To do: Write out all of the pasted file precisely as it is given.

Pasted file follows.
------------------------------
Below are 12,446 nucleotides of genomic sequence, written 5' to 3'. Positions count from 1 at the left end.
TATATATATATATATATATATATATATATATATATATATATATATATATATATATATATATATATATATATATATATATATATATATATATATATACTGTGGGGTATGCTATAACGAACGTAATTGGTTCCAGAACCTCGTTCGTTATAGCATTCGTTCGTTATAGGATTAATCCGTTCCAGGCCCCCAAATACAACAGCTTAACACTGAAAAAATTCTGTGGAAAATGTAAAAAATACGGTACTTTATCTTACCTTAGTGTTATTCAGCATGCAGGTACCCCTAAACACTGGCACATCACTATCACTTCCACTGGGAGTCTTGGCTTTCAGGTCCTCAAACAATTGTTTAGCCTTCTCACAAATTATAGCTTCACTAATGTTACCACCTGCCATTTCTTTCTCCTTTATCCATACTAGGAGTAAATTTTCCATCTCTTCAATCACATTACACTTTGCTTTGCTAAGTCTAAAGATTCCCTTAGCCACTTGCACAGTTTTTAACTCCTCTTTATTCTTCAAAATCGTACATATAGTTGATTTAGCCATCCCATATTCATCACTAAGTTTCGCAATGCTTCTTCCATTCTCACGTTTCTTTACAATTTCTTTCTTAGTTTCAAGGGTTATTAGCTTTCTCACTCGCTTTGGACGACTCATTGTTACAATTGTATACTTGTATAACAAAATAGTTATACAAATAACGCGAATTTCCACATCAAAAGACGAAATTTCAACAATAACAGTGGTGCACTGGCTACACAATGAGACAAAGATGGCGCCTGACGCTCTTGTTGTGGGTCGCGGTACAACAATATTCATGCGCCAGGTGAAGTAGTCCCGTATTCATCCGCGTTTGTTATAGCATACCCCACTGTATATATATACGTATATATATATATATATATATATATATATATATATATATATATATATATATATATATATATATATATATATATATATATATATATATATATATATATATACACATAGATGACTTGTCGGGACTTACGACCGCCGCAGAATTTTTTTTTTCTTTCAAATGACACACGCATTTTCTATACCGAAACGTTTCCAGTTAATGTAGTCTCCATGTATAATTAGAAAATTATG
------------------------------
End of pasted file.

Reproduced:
Below are 12,446 nucleotides of genomic sequence, written 5' to 3'. Positions count from 1 at the left end.
TATATATATATATATATATATATATATATATATATATATATATATATATATATATATATATATATATATATATATATATATATATATATATATATACTGTGGGGTATGCTATAACGAACGTAATTGGTTCCAGAACCTCGTTCGTTATAGCATTCGTTCGTTATAGGATTAATCCGTTCCAGGCCCCCAAATACAACAGCTTAACACTGAAAAAATTCTGTGGAAAATGTAAAAAATACGGTACTTTATCTTACCTTAGTGTTATTCAGCATGCAGGTACCCCTAAACACTGGCACATCACTATCACTTCCACTGGGAGTCTTGGCTTTCAGGTCCTCAAACAATTGTTTAGCCTTCTCACAAATTATAGCTTCACTAATGTTACCACCTGCCATTTCTTTCTCCTTTATCCATACTAGGAGTAAATTTTCCATCTCTTCAATCACATTACACTTTGCTTTGCTAAGTCTAAAGATTCCCTTAGCCACTTGCACAGTTTTTAACTCCTCTTTATTCTTCAAAATCGTACATATAGTTGATTTAGCCATCCCATATTCATCACTAAGTTTCGCAATGCTTCTTCCATTCTCACGTTTCTTTACAATTTCTTTCTTAGTTTCAAGGGTTATTAGCTTTCTCACTCGCTTTGGACGACTCATTGTTACAATTGTATACTTGTATAACAAAATAGTTATACAAATAACGCGAATTTCCACATCAAAAGACGAAATTTCAACAATAACAGTGGTGCACTGGCTACACAATGAGACAAAGATGGCGCCTGACGCTCTTGTTGTGGGTCGCGGTACAACAATATTCATGCGCCAGGTGAAGTAGTCCCGTATTCATCCGCGTTTGTTATAGCATACCCCACTGTATATATATACGTATATATATATATATATATATATATATATATATATATATATATATATATATATATATATATATATATATATATATATATATATATATATATATATATATACACATAGATGACTTGTCGGGACTTACGACCGCCGCAGAATTTTTTTTTTCTTTCAAATGACACACGCATTTTCTATACCGAAACGTTTCCAGTTAATGTAGTCTCCATGTATAATTAGAAAATTATG